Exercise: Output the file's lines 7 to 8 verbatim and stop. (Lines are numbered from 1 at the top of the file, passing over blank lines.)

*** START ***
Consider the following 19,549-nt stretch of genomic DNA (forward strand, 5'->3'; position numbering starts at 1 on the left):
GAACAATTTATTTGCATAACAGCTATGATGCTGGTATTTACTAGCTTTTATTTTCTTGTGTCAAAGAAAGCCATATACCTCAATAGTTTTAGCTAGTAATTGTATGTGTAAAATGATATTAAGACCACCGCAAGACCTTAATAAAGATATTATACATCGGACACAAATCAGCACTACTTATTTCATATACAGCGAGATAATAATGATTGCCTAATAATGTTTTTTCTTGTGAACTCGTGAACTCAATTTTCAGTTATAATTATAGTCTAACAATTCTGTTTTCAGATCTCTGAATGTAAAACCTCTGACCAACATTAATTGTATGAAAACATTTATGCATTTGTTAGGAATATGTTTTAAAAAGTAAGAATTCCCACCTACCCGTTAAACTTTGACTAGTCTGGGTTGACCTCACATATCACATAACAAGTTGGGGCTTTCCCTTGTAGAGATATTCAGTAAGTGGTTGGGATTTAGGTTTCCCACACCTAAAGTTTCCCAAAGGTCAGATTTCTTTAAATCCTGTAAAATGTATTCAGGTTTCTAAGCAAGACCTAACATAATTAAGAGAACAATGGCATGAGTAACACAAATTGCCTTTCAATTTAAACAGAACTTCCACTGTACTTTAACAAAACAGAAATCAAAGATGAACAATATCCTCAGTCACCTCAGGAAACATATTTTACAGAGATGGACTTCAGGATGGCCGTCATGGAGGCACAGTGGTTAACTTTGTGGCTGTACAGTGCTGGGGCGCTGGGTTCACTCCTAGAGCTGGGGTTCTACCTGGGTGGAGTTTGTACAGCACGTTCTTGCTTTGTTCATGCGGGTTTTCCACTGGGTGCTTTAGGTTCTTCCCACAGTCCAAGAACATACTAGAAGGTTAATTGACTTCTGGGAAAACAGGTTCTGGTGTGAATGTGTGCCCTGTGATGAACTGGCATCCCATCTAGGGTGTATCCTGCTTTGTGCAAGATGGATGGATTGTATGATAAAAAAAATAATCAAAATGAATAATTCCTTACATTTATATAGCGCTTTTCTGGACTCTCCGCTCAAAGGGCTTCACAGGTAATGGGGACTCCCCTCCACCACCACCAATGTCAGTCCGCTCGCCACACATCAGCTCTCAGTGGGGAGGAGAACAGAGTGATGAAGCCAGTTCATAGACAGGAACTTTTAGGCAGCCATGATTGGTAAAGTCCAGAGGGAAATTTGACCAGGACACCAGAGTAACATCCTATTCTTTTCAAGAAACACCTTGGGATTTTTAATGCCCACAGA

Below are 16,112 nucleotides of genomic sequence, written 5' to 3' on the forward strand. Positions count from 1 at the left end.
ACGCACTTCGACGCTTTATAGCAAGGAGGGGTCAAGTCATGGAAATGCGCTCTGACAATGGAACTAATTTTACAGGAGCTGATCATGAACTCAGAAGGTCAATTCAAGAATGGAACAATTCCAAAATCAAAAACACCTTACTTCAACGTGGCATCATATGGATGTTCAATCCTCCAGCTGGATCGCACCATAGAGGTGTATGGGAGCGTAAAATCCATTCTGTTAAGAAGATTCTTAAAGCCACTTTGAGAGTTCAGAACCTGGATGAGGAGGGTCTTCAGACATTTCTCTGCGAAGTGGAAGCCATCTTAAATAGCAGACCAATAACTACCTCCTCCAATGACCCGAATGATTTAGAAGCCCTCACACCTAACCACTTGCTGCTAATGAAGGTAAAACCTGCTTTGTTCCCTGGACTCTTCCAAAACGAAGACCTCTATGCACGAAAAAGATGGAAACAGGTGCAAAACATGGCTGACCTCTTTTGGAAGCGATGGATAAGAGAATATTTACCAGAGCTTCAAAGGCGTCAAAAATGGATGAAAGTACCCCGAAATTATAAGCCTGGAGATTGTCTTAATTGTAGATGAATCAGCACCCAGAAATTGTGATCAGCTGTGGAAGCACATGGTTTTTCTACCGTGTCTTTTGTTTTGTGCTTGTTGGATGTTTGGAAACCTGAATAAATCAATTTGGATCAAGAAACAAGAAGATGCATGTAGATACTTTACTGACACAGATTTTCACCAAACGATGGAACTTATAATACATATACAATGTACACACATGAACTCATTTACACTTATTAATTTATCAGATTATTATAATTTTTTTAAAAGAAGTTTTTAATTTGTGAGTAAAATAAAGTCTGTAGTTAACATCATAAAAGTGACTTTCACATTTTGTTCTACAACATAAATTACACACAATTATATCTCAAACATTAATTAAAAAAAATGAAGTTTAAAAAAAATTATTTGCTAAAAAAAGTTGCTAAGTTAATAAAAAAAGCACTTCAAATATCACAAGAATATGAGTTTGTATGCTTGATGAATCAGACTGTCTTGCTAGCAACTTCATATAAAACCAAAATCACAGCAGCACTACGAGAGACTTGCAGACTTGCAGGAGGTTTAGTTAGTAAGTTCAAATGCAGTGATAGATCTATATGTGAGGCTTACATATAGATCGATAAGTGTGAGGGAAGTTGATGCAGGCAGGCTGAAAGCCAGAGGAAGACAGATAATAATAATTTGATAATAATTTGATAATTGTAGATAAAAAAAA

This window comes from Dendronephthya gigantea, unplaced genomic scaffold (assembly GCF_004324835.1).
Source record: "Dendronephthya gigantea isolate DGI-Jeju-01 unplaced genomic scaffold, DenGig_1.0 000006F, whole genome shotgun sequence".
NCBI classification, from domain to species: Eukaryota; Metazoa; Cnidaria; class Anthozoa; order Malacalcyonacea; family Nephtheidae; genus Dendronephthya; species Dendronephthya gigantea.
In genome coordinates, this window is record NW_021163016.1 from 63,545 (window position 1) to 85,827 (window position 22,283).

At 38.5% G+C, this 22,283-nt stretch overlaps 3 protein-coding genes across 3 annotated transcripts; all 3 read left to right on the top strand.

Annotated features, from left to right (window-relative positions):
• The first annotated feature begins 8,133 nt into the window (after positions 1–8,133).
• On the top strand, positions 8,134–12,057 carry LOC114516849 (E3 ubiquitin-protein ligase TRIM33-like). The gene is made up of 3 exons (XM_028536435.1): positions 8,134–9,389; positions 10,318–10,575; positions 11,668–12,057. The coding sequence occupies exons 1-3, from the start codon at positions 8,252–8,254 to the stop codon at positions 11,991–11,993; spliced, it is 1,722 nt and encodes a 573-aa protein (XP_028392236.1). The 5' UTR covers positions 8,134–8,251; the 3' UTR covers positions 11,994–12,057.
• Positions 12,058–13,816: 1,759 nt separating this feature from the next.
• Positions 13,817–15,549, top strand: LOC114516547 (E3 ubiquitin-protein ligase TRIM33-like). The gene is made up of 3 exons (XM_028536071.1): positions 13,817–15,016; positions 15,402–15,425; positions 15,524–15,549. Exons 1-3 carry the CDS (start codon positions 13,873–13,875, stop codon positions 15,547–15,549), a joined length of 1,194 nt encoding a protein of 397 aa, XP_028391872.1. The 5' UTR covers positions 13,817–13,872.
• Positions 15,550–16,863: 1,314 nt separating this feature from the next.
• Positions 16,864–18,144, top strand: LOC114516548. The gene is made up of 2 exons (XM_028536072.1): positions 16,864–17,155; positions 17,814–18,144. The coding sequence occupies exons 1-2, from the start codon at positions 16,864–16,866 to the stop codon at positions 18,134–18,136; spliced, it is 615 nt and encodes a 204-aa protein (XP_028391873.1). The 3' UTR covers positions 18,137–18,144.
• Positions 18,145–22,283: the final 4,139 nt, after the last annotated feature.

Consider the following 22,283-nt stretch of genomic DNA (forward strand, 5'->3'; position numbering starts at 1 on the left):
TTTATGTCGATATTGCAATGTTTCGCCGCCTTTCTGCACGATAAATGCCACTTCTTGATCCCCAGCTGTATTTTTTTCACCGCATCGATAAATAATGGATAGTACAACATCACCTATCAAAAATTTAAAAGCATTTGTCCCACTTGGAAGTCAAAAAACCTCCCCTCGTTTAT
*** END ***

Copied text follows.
NCBI classification, from domain to species: Eukaryota; Metazoa; Cnidaria; class Anthozoa; order Malacalcyonacea; family Nephtheidae; genus Dendronephthya; species Dendronephthya gigantea.
In genome coordinates, this window is record NW_021163016.1 from 63,545 (window position 1) to 85,827 (window position 22,283).